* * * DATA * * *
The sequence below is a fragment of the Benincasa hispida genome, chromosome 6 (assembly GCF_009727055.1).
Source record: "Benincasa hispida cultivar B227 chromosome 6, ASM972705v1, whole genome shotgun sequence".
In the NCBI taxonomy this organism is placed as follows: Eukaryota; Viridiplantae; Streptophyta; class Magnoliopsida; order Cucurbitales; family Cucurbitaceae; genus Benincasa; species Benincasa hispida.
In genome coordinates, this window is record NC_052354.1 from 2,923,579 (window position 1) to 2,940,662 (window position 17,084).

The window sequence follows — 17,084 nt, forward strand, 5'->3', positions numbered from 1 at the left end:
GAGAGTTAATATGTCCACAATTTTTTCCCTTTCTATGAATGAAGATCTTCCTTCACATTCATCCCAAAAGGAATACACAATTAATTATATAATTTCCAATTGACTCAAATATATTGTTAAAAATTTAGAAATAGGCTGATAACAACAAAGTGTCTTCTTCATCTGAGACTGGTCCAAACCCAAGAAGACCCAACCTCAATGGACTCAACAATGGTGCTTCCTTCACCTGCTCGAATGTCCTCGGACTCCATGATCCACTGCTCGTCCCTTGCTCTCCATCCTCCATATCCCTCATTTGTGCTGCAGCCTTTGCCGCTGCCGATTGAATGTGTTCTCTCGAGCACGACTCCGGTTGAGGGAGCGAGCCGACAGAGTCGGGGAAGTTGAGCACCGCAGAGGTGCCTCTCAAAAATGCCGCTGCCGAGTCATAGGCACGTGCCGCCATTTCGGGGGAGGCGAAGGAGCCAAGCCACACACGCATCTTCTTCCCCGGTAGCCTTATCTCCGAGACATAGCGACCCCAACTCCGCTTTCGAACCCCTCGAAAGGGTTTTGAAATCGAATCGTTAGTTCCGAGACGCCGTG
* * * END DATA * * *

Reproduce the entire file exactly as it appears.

The sequence below is a fragment of the Benincasa hispida genome, chromosome 6 (assembly GCF_009727055.1).
Source record: "Benincasa hispida cultivar B227 chromosome 6, ASM972705v1, whole genome shotgun sequence".
In the NCBI taxonomy this organism is placed as follows: Eukaryota; Viridiplantae; Streptophyta; class Magnoliopsida; order Cucurbitales; family Cucurbitaceae; genus Benincasa; species Benincasa hispida.
In genome coordinates, this window is record NC_052354.1 from 2,923,579 (window position 1) to 2,940,662 (window position 17,084).

The window sequence follows — 17,084 nt, forward strand, 5'->3', positions numbered from 1 at the left end:
GAGAGTTAATATGTCCACAATTTTTTCCCTTTCTATGAATGAAGATCTTCCTTCACATTCATCCCAAAAGGAATACACAATTAATTATATAATTTCCAATTGACTCAAATATATTGTTAAAAATTTAGAAATAGGCTGATAACAACAAAGTGTCTTCTTCATCTGAGACTGGTCCAAACCCAAGAAGACCCAACCTCAATGGACTCAACAATGGTGCTTCCTTCACCTGCTCGAATGTCCTCGGACTCCATGATCCACTGCTCGTCCCTTGCTCTCCATCCTCCATATCCCTCATTTGTGCTGCAGCCTTTGCCGCTGCCGATTGAATGTGTTCTCTCGAGCACGACTCCGGTTGAGGGAGCGAGCCGACAGAGTCGGGGAAGTTGAGCACCGCAGAGGTGCCTCTCAAAAATGCCGCTGCCGAGTCATAGGCACGTGCCGCCATTTCGGGGGAGGCGAAGGAGCCAAGCCACACACGCATCTTCTTCCCCGGTAGCCTTATCTCCGAGACATAGCGACCCCAACTCCGCTTTCGAACCCCTCGAAAGGGTTTTGAAATCGAATCGTTAGTTCCGAGACGCCGTG